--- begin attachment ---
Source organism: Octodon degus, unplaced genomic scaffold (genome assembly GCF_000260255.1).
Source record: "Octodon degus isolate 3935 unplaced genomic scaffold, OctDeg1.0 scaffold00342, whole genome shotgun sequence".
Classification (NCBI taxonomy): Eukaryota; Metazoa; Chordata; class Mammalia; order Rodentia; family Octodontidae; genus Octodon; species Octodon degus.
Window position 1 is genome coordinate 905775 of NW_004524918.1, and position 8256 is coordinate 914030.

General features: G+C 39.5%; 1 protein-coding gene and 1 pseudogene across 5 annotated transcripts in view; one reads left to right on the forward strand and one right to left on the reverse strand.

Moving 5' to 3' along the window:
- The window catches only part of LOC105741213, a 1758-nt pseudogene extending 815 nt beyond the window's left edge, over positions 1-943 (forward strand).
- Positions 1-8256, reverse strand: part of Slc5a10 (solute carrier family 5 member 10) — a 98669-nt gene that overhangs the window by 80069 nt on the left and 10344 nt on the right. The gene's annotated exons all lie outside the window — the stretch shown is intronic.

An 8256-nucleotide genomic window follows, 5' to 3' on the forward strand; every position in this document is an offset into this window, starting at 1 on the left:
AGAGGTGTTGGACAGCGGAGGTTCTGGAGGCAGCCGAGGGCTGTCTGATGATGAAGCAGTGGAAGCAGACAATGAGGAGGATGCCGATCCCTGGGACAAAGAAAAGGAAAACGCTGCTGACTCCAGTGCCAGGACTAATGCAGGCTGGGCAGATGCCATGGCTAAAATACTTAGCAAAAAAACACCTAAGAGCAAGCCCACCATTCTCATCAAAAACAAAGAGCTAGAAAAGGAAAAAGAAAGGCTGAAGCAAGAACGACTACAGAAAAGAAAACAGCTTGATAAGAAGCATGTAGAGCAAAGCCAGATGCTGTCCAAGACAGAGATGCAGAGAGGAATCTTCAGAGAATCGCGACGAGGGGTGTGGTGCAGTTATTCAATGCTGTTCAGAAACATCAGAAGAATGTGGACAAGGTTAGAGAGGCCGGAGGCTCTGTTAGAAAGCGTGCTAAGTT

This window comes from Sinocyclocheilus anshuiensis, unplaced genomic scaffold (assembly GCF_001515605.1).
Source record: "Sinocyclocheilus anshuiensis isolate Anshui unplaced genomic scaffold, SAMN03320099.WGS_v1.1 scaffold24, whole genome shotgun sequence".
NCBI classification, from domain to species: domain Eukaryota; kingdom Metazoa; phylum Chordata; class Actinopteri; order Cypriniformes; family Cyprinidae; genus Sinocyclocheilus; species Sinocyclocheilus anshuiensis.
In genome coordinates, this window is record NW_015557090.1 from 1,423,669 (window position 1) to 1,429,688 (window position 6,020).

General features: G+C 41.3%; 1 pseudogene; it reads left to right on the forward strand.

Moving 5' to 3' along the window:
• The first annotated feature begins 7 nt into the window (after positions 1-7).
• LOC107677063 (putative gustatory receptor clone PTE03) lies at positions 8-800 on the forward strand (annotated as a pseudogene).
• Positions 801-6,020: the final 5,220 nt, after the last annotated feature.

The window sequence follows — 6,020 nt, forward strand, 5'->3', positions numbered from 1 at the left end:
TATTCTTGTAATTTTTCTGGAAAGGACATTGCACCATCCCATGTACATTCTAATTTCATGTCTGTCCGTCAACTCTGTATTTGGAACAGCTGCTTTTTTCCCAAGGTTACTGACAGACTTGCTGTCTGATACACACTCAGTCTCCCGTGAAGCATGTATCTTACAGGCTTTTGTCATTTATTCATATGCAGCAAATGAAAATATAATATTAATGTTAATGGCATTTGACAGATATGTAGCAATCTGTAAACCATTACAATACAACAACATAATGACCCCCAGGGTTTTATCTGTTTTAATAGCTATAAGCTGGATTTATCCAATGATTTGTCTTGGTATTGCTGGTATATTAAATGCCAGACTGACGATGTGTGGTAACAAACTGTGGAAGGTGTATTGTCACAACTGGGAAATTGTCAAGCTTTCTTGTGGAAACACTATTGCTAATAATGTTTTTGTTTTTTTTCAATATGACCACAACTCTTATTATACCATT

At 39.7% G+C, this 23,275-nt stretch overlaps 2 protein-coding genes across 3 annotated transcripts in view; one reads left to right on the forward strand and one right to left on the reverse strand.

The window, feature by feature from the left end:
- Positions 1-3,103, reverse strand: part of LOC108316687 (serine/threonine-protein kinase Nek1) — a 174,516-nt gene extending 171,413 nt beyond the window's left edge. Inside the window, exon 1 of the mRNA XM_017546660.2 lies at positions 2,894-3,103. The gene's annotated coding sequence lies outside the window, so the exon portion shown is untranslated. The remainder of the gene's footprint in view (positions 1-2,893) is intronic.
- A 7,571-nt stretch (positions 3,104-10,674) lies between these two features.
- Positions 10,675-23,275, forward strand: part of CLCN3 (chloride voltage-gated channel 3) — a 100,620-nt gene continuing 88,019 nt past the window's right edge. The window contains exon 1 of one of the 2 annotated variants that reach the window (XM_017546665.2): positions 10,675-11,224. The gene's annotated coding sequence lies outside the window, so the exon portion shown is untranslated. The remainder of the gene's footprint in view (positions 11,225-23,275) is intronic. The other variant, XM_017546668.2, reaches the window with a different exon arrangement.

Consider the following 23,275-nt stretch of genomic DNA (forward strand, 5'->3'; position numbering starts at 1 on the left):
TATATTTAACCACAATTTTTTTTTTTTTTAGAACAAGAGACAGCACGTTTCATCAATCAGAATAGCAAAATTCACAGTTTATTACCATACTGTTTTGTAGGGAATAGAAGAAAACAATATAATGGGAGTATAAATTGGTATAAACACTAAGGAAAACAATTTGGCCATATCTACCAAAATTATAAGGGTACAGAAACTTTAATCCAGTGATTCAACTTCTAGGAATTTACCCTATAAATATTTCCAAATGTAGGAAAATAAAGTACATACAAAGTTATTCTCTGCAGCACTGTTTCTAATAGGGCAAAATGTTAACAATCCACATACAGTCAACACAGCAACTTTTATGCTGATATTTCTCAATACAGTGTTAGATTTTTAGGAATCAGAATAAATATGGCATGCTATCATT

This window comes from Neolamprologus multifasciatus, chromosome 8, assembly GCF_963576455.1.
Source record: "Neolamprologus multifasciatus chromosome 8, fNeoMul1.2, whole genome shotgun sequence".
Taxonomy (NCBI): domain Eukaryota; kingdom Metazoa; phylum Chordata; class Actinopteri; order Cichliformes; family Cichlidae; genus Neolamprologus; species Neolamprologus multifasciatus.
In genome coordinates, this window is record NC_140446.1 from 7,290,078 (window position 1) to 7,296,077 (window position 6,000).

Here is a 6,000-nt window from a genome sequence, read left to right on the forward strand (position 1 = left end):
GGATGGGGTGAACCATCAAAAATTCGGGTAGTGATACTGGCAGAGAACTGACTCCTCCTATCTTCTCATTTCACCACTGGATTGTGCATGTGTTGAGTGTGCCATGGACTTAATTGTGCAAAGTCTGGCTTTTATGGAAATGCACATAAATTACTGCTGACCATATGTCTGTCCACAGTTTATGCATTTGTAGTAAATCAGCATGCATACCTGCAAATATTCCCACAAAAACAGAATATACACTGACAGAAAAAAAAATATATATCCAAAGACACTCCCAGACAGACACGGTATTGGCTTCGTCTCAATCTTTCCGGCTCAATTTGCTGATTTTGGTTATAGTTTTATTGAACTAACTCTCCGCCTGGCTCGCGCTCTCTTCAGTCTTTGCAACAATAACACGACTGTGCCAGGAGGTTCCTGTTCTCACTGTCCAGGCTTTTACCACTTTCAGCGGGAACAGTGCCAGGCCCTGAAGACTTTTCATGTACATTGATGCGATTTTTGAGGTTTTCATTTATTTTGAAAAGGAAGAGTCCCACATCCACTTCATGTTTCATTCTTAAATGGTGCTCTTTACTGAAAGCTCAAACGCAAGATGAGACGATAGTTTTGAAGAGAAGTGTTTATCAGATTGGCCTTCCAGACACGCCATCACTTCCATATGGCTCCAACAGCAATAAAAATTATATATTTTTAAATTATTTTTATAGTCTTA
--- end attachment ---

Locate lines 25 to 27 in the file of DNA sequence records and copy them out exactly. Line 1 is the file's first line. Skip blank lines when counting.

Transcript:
- A 7,571-nt stretch (positions 3,104-10,674) lies between these two features.
- Positions 10,675-23,275, forward strand: part of CLCN3 (chloride voltage-gated channel 3) — a 100,620-nt gene continuing 88,019 nt past the window's right edge. The window contains exon 1 of one of the 2 annotated variants that reach the window (XM_017546665.2): positions 10,675-11,224. The gene's annotated coding sequence lies outside the window, so the exon portion shown is untranslated. The remainder of the gene's footprint in view (positions 11,225-23,275) is intronic. The other variant, XM_017546668.2, reaches the window with a different exon arrangement.

Consider the following 23,275-nt stretch of genomic DNA (forward strand, 5'->3'; position numbering starts at 1 on the left):